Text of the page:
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Yellowstone's Destabilized EcosystemElk Effects, Science, and Policy Conflict$
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Print publication date: 2006

Print ISBN-13: 9780195148213

Published to Oxford Scholarship Online: September 2007

DOI: 10.1093/acprof:oso/9780195148213.001.0001

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Influences on Upland System Structure I: Aspen Woodland

Influences on Upland System Structure I: Aspen Woodland

Chapter:
(p.59) 6 Influences on Upland System Structure I: Aspen Woodland
Source:
Yellowstone's Destabilized Ecosystem
Author(s):

Frederic H. Wagner

Publisher:
Oxford University Press
DOI:10.1093/acprof:oso/9780195148213.003.0006

Aspen in western North America grows in clones, and reproduces from root shoots (ramets) that replace short-lived (100-130 year) trees. Elk browse leaves and low branches producing browse lines, peel the bark of medium-age and young trees, browse off young ramets preventing reestablishment, and convert understories to low-diversity stands of grasses and annuals. Clones outside the park in the absence of ungulates, inside park exclosures, and in early park photographs, have mixed-age ramets, no highlines, and diverse understories of shrubs and perennial forbs. Contrary to natural-regulation advocates, photographic and dencrochronological evidence shows that aspens were a significant component of the vegetation before 1872 and in early park years. There has been no tree recruitment in the northern range since the 1920s, one-third of clones in early photographs have disappeared, the area of surviving clones has declined 80%, and associated biota of browsed clones has declined, all attributed primarily to elk browsing rather than other factors proposed by natural-regulation advocates.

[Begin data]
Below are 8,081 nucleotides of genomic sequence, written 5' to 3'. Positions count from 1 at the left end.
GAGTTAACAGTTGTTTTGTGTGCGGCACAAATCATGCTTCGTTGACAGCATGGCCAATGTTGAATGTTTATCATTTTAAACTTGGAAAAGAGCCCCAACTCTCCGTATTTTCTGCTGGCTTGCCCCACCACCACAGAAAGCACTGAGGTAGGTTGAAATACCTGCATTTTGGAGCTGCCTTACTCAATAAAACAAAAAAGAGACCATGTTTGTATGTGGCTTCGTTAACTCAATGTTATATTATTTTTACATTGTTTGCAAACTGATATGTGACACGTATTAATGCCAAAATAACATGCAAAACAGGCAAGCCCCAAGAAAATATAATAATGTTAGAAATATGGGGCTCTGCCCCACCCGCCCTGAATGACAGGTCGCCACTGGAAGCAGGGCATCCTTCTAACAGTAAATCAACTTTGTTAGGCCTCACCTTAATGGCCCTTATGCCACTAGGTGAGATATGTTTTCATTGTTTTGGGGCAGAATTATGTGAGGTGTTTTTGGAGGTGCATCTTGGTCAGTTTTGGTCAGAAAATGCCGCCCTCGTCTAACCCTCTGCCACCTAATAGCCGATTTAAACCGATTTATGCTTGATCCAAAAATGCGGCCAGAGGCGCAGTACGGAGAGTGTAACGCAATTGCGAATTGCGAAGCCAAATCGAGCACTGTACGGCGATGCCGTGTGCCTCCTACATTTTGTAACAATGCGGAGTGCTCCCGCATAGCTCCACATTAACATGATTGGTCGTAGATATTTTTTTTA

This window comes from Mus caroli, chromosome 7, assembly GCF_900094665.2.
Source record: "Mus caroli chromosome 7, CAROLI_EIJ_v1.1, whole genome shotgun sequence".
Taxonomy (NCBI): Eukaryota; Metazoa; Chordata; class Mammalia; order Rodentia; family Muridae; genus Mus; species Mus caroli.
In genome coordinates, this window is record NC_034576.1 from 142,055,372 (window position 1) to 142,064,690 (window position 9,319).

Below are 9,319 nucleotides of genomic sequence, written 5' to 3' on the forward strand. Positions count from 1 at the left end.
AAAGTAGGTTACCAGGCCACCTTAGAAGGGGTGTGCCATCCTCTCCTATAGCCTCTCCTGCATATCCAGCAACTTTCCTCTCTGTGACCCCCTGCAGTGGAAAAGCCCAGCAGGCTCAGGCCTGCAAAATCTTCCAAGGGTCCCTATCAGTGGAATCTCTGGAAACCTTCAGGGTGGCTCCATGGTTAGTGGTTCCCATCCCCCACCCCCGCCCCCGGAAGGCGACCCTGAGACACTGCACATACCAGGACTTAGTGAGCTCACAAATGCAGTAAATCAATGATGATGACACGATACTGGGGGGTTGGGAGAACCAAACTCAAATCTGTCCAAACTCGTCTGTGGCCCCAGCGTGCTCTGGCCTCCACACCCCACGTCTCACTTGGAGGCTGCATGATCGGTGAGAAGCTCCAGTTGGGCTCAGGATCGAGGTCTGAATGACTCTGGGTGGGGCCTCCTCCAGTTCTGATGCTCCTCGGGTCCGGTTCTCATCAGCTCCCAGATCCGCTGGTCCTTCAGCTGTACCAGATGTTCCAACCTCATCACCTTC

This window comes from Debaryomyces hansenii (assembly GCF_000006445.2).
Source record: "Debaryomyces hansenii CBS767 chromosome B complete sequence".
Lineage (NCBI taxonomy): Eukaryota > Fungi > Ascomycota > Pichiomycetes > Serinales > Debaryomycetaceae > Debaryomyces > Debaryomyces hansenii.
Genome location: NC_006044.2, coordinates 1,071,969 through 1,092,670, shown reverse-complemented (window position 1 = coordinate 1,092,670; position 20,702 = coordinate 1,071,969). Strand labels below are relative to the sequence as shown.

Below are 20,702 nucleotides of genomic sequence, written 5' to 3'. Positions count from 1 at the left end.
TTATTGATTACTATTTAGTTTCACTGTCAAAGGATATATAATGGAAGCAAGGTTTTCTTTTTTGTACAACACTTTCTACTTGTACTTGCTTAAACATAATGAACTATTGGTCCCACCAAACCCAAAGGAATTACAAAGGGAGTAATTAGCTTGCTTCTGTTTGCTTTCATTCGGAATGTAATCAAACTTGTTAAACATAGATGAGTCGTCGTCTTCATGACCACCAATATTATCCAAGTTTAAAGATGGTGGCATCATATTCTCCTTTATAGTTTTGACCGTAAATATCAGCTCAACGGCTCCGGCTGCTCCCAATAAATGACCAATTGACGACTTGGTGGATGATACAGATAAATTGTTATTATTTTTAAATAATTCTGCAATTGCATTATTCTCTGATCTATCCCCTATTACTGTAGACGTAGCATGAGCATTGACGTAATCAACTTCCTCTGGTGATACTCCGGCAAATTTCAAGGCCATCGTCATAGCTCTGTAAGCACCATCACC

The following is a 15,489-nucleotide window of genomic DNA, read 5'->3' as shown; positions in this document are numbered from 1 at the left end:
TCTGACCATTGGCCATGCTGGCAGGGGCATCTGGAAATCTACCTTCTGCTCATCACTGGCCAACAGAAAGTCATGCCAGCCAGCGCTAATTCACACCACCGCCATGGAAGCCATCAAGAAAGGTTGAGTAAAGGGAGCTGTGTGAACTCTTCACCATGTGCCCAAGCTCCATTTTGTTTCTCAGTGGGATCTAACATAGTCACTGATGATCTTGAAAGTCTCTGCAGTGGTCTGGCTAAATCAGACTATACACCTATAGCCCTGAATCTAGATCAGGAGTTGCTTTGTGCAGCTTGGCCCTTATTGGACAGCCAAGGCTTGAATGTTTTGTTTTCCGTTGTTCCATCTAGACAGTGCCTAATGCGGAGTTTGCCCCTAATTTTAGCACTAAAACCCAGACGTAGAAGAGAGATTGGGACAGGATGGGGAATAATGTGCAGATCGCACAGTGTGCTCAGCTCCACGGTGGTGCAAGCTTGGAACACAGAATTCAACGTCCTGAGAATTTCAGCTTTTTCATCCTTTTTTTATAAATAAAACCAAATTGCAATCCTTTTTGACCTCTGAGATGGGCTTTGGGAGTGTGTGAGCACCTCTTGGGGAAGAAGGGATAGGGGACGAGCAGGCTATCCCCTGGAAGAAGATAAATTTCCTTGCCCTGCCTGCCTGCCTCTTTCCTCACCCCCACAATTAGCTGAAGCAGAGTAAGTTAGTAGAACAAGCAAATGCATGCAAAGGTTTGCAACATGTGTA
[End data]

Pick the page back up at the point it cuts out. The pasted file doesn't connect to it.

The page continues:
Keywords:   clones, ramets, highlines, understory, elk

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